If you’re doing the batch-cooking style of meal prepping, you might be sacrificing the nutritional variety that you can get. Done wrong, or the lazy way, you may end up getting the same nutrients from the same dish the entire week, which is not ideal for promoting a well-balanced diet. Therefore, if you want to get the most out of your meal prepping, it’s essential to creating meal variations.
It will allow you to plan a menu with different meal each day by substituting different protein, vegies that can be stored in a freezer.
- Food spoilage
The number one enemy of meal preppers is food spoilage, especially when preparing meals that require perishable ingredients. Mostly, spoiling of food is due to unhygienic preparation and improper storage.
Typically, when ingredients are exposed to bacteria before you store them, the probability of spoiling is high. It can also result in food poisoning if the spoilage is not identified upon consumption. Cross contamination is a real concern with batch cooking.
In addition, improper storage is also one of the major reasons for food spoilage. That is mostly because of elements such as humidity, temperature, heat, and oxidation. For example, when the food or even the storage is exposed to a higher temperature, it might affect the shelf life of meals.
- Hazards of food containers
In prepping a meal, containers are essential to divide the meal for the week. It’s helpful to keep the freshness of the food. However, its worth noting that some containers can contain harmful chemicals like bisphenol A (BPA).
BPA is a hazardous chemical that is found in plastic containers that can usually ruin your diet. It causes hormonal imbalance and other health issues that you might overlook at first but can be harmful in the long run.
So, if possible, you should avoid using plastic containers when storing food, especially when meal prepping. Also, there are plastic containers with BPA-free labels that can still contain the chemical, so as a meal prepper using glass or ceramics may be a better choice.
How meal preppers overcome negative impacts of shelf life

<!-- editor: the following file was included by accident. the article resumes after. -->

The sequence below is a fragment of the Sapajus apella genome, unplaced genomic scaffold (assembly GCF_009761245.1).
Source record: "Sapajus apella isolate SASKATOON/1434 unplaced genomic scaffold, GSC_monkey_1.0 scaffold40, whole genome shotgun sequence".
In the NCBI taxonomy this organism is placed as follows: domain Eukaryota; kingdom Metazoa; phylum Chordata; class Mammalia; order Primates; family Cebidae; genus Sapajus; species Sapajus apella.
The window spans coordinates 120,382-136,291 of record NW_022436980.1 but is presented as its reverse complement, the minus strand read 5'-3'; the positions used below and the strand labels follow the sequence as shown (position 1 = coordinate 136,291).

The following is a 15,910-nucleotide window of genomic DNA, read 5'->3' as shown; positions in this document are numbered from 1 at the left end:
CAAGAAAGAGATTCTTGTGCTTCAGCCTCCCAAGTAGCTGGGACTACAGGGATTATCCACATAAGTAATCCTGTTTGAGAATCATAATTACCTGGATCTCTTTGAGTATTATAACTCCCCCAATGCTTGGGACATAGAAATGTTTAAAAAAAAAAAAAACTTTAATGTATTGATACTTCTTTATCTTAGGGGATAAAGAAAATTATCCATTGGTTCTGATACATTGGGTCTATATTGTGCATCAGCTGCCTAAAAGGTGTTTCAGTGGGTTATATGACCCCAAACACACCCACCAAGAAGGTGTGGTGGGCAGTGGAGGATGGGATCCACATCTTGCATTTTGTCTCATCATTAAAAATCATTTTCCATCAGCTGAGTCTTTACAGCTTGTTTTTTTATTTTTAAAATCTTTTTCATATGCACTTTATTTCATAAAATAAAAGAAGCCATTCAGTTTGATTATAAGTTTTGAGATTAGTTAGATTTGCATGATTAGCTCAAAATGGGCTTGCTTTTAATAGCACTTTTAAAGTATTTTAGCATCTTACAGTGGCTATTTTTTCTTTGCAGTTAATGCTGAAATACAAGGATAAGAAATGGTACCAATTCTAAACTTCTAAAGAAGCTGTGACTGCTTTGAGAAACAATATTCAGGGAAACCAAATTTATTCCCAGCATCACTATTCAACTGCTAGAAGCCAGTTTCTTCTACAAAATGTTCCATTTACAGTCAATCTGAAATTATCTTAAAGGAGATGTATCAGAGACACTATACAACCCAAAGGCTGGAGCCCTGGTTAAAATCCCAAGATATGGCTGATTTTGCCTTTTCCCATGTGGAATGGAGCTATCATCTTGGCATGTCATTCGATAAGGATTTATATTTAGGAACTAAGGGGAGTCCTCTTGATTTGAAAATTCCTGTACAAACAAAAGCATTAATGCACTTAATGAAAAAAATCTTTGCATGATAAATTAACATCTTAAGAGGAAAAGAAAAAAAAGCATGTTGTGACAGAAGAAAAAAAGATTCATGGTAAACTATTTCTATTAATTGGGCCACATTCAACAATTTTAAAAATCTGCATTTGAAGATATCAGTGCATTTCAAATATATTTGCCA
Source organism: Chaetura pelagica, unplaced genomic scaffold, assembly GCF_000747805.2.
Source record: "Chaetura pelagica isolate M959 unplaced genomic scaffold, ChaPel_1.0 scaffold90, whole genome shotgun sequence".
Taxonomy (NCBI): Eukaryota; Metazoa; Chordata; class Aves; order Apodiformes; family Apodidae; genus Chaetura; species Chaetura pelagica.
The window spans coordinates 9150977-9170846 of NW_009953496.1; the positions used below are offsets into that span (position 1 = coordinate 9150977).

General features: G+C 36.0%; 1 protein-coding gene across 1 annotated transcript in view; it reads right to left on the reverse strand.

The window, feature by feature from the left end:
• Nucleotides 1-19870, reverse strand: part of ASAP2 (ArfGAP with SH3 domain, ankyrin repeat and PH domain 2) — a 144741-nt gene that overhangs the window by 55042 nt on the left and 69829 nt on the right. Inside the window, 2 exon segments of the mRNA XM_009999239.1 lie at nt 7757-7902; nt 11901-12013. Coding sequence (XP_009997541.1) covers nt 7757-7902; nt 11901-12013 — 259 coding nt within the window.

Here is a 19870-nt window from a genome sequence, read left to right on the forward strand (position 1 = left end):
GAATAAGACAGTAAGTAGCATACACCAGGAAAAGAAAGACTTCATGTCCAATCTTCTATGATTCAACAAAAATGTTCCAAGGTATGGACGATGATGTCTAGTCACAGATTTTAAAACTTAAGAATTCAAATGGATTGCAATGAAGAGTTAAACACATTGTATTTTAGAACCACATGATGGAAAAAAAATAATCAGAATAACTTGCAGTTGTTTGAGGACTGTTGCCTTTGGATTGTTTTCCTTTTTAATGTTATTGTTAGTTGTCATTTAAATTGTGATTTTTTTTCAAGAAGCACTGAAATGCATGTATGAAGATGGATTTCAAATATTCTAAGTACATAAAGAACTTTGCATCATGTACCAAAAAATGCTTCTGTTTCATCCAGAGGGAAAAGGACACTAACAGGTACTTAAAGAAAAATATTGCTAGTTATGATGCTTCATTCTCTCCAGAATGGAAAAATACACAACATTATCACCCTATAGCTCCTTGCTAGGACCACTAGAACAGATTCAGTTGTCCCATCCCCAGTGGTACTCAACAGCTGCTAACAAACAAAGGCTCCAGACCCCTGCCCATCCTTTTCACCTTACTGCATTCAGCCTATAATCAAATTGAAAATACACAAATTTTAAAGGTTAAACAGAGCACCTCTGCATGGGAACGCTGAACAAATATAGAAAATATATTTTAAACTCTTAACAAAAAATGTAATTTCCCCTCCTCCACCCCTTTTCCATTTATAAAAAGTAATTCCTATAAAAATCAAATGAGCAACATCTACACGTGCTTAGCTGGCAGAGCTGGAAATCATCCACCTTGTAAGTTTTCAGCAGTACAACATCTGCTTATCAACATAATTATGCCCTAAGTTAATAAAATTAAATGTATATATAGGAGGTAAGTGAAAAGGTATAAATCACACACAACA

There plenty of ways to overcome the negative effects of shelf life on food. Here are some of them:
- Use a vacuum sealer
If you have the budget to get a glass or ceramic containers instead of plastic. They are the safest containers that you can use when meal prepping. It’s also essential to pick containers that have airtight lids. A vacuum sealer can be a great way to store foods. It will help avoid outside elements like humidity and oxygen ruining the meal that you’ve made.
- Freeze and thaw method
Most of the time, the safest way to store prepped meals is through the freeze and thaw method since most meals can keep their freshness when frozen. However, you should be aware of the varieties of food that can be frozen and those that are not.
- Avoid storing food in hot places
Heat is one of the elements that can affect the shelf life of food. When storing prepped meal, you should avoid placing it in hot places. The hot temperature can humidify the inside of containers, which can help in the growth of bacteria and mold.
- Plan the recipes wisely
Another way to avoid the negative impacts of shelf life on prepped food is by choosing the right recipes. It’s essential to pick recipes that will stand prolonged storing without being spoiled. There are plenty of ideas that you can check out for inspiration.
- Use the right temperature for re-heating food
Re-heating food can also damage a meal. Especially when you do not follow the right temperature for re-heating. Typically, the average temperature for re-heating food is 75 degrees Celsius. In the case of frozen food, you can re-heat and eat the meal within twenty-four hours of thawing.
- Know the lifespan of stored food
The most crucial part of meal prepping is storing the food. There are a lot of factors to consider, like the life span of the food. You should be able to know when the meal will expire or spoil to avoid any potential risk. Generally, if the meal is refrigerated, it can last for 3 to 4 days, depending on the recipe and ingredients used. In terms of frozen meals, you can expect them to last for 3 to 6 months, depending on the type of meal.